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J Neurosci. 2006 Jan 11;26(2):535-41.

Estrogen prevents neuroprotection by caffeine in the mouse 1-methyl-4-phenyl-1,2,3,6-tetrahydropyridine model of Parkinson's disease.

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1
Department of Neurology, MassGeneral Institute for Neurodegenerative Disease, Massachusetts General Hospital, Harvard Medical School, Charlestown, Massachusetts 02129, USA. xu@helix.mgh.harvard.edu

Abstract

Epidemiological studies have strongly linked caffeine consumption with a reduced risk of developing Parkinson's disease (PD) in men. Interestingly, in women, this inverse association is present only in those who have not taken postmenopausal estrogens, suggesting an interaction between the influences of estrogen and caffeine use on the risk of PD. To explore a possible biological basis for this interaction, we systematically investigated how the neuroprotective effect of caffeine is influenced by gender, ovariectomy (OVX), and then exogenous estrogen in the mouse 1-methyl-4-phenyl-1,2,3,6-tetrahydropyridine (MPTP) model of PD. (1) Caffeine treatment produced a dose-dependent attenuation of MPTP-induced striatal dopamine loss in both young and retired breeder (RB) male, but not female, mice. (2) In female mice (both young and RB), caffeine was less potent or altogether ineffective as a neuroprotectant after sham surgery compared to OVX or after OVX plus estrogen replacement compared to OVX plus placebo treatment. (3) Estrogen treatment also prevented the protection of caffeine against dopamine loss in young male mice. (4) Consistent with the putative protective effect of estrogen, female and OVX plus estrogen mice were relatively resistant to MPTP toxicity compared to male and OVX plus placebo mice, respectively. (5) There was no overall difference in brain levels of caffeine and its metabolites between OVX plus placebo and OVX plus estrogen mice. Together, these results suggest that estrogen can occlude and thereby prevent the neuroprotective effect of caffeine in a model of PD neurodegeneration, supporting a biological basis for the interaction between estrogen and caffeine in modifying the risk of PD.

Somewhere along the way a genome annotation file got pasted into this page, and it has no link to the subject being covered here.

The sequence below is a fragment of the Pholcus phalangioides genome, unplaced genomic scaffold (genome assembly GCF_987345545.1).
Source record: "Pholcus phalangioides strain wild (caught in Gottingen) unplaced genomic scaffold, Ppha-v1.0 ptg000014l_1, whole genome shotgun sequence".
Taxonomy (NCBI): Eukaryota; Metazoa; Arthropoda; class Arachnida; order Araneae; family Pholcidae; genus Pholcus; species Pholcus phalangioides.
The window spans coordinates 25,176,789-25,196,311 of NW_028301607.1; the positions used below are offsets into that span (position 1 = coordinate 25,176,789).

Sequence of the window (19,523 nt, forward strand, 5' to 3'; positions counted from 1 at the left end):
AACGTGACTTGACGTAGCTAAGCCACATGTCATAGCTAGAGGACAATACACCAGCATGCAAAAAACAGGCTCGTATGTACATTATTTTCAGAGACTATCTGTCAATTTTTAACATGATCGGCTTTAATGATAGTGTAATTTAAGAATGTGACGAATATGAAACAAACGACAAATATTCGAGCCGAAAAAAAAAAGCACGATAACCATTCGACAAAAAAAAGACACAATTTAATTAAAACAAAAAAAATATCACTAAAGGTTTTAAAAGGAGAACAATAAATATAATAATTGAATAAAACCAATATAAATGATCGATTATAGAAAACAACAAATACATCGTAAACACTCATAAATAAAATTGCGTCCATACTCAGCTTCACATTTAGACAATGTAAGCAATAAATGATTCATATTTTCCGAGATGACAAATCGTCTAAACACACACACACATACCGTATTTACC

PMID:
16407551
DOI:
10.1523/JNEUROSCI.3008-05.2006
[Indexed for MEDLINE]
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